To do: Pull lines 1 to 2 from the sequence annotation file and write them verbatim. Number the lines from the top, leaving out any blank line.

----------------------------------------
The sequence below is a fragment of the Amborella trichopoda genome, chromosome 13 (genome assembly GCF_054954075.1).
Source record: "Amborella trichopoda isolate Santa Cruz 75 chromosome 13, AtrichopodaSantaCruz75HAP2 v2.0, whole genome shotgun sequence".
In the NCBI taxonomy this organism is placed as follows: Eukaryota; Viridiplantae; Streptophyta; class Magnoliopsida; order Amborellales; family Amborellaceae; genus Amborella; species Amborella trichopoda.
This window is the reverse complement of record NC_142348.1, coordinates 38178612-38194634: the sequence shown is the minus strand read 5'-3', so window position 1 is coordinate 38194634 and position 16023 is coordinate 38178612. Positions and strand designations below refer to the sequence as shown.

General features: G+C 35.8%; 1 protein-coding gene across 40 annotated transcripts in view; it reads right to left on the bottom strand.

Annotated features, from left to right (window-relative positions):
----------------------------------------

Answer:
The sequence below is a fragment of the Amborella trichopoda genome, chromosome 13 (genome assembly GCF_054954075.1).
Source record: "Amborella trichopoda isolate Santa Cruz 75 chromosome 13, AtrichopodaSantaCruz75HAP2 v2.0, whole genome shotgun sequence".